The moon already appeared and could be perfectly seen through my window from where I was sitting. I could relate myself completely to its loneliness that night. An idea suddenly came into my thought. That the moon’s journey from rising to setting, from waxing to waning, from turning full to becoming new again, all seemed to me as its endless curse. It was like dying alone repeatedly. Another thought came into my mind, that if I were the moon, I would wish for another moon. It would be much easier for the moon to wax in, wane out, rise up, set down, go full, be new, and die every month. That wish might get the uniqueness out of it, but at least the moon won’t be so lonely anymore.
Thinking so much of the moon’s loneliness made my evening as if very boring in return. I hated it when I felt that way. It was always depressing in the end. When that time comes, I always end up as if sick, heavy-hearted, and ill-tempered. In order to avoid being drenched overhead in too much boredom and to distract myself from the negative emotions that were starting to creep over me, I turned my attention to my unfinished literary writings.
I read and reread some of my unfinished manuscripts and kept on editing and rewriting some parts which seemingly need repair. I planned to finish at least one of my short stories on queue but I just couldn’t think of a good part to add up to it. I already decided to give it several tries but the intense summer heat forced me to just leave my work for another day. I became deeply absorbed working on my short stories that evening. But sadly it didn’t last long for I felt sudden stress as a result of my over-thinking.
I shifted my attention to the television instead. However, nothing interesting enough from the cable channels that stirred my curiosity, so I decided to go to the terrace for some fresh air. I left my room and walked towards the terrace. Unfortunately, it was unoccupied which meant that no one there to talk to. The roof-covered half of the terrace had a wooden table surrounded by some easy chairs, while the roofless-designed half appeared wide empty. I always wanted to stay over the other half of the terrace, so I moved one of the chairs into one corner where I was directly opposite the evening sky. Thinking that the fresh air would clear my brain fogs, I started breathing long and deep. As the air filled my lungs, I felt as if the negativities inside me were slowly being puffed out of my ears and nostrils. From my seat, I could hear my parents talking down the living room. I considered the idea of going down to join them, but I chose not to because I thought that I might be taking some precious time for them to have a personal and serious talk. So, I didn’t stir from my seat anymore. Still, the idea that somebody other than me were still awake made me feel a little bit better because at least I wasn’t the only one who was still up in the house at that almost late hour.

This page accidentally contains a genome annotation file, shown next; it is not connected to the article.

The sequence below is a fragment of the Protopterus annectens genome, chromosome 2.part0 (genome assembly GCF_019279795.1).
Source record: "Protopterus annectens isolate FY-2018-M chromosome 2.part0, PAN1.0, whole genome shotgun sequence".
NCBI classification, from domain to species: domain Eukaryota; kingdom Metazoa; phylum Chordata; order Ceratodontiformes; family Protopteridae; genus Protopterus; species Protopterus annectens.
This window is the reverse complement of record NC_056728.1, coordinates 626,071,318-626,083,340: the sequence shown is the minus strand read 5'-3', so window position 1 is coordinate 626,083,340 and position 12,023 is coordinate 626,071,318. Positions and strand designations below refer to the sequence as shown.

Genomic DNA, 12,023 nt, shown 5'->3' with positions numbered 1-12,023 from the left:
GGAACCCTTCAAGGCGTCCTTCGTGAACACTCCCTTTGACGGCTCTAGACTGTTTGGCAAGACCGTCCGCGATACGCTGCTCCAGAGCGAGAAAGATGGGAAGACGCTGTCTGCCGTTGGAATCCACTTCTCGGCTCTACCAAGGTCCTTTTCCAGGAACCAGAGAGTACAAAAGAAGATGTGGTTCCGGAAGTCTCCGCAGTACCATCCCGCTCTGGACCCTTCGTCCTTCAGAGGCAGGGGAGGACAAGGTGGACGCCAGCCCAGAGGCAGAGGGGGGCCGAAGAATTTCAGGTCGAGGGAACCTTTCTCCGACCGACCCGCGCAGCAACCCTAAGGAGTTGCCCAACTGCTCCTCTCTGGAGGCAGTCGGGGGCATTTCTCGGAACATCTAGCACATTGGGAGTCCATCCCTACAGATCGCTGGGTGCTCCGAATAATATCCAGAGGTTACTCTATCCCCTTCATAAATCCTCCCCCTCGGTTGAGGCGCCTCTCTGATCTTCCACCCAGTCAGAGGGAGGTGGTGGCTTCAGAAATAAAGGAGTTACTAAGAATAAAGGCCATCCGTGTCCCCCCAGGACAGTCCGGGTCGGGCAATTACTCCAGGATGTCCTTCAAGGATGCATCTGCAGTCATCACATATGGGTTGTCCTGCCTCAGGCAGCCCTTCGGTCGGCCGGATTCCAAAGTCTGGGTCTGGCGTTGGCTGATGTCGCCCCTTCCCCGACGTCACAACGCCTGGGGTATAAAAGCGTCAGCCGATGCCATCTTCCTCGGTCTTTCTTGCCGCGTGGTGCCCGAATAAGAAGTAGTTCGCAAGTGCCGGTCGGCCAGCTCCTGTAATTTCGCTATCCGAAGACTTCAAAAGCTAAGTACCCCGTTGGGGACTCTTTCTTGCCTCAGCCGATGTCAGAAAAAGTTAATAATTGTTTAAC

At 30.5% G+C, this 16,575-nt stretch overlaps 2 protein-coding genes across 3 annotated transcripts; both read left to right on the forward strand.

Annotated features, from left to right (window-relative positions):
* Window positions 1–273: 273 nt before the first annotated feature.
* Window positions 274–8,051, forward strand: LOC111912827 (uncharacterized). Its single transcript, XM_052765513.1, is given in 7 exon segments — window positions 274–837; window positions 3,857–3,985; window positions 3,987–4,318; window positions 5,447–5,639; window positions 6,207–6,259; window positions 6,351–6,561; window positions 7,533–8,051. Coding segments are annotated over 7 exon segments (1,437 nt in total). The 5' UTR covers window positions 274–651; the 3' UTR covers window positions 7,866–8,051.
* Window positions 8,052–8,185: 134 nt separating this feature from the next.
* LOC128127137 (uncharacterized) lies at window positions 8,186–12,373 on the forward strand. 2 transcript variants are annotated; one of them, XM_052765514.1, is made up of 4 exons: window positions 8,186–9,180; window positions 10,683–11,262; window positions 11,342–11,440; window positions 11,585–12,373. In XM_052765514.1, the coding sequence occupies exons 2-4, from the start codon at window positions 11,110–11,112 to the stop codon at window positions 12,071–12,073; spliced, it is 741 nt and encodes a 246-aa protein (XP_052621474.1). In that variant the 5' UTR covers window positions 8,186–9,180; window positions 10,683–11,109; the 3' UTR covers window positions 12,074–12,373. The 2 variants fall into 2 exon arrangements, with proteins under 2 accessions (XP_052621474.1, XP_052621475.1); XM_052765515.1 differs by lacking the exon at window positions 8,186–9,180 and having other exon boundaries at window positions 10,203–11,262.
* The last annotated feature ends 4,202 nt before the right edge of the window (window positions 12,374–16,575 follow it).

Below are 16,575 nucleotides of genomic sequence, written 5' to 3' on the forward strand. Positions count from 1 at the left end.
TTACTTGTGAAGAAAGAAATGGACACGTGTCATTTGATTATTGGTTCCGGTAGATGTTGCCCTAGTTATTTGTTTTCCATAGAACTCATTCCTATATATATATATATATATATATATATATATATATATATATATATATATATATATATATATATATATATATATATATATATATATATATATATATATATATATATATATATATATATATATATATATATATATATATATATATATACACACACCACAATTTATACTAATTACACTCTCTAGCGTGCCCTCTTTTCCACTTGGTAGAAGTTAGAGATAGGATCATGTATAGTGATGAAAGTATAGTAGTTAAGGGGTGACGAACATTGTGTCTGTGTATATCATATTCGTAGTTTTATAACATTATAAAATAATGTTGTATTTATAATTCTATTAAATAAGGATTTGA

The evening sky was so clear highlighting its waxing moon almost in its full and the countless stars which continuously twinkled above me. I didn’t bother to turn the lights on anymore because my sitting spot was completely illuminated. Birds chirped, frogs croaked, insects hum, and other creatures reverberated in chorus around, while a big mango tree beside a towering coconut tree at my side being silhouetted by the background sky slowly waved some of its leaves along with the gentle wind. It might sound and appear creepy, but this was just a typical barrio scene.
I began to feel the cooling effect of the evening fog. My perspiring stopped and my sweats were completely dried up. Eventually, I felt relaxed. After a while, I stood up and leaned my elbows on the metal railings of the terrace to observe some things around the place. A few vehicles and a few passersby that passed on the road were the only noise that shattered the deafening tranquility. The leashed dog on the front yard only scratched its side, played with anything it could grab, and barked time to time when it heard a disturbing sound. The street lamp, with different little insects flying around, steadily lighted the road. With that, still nothing on my mind to contribute to the development of my short stories, nothing but boredom bothered me inside. Boring it was, I accepted the thought and expected the whole night to be. I already thought of heading back to my room, but decided to stay a little longer. I reached out for my cell phone and texted “hi” to several people. Some replied and the texting went on for a while. Yet, it was not enough to drive my enthusiast to keep on doing that all night. I was about to get back to my room when I heard footsteps from the stairs below going up to my direction. My father noticed me and called my mother’s attention and told her that I was there in the terrace.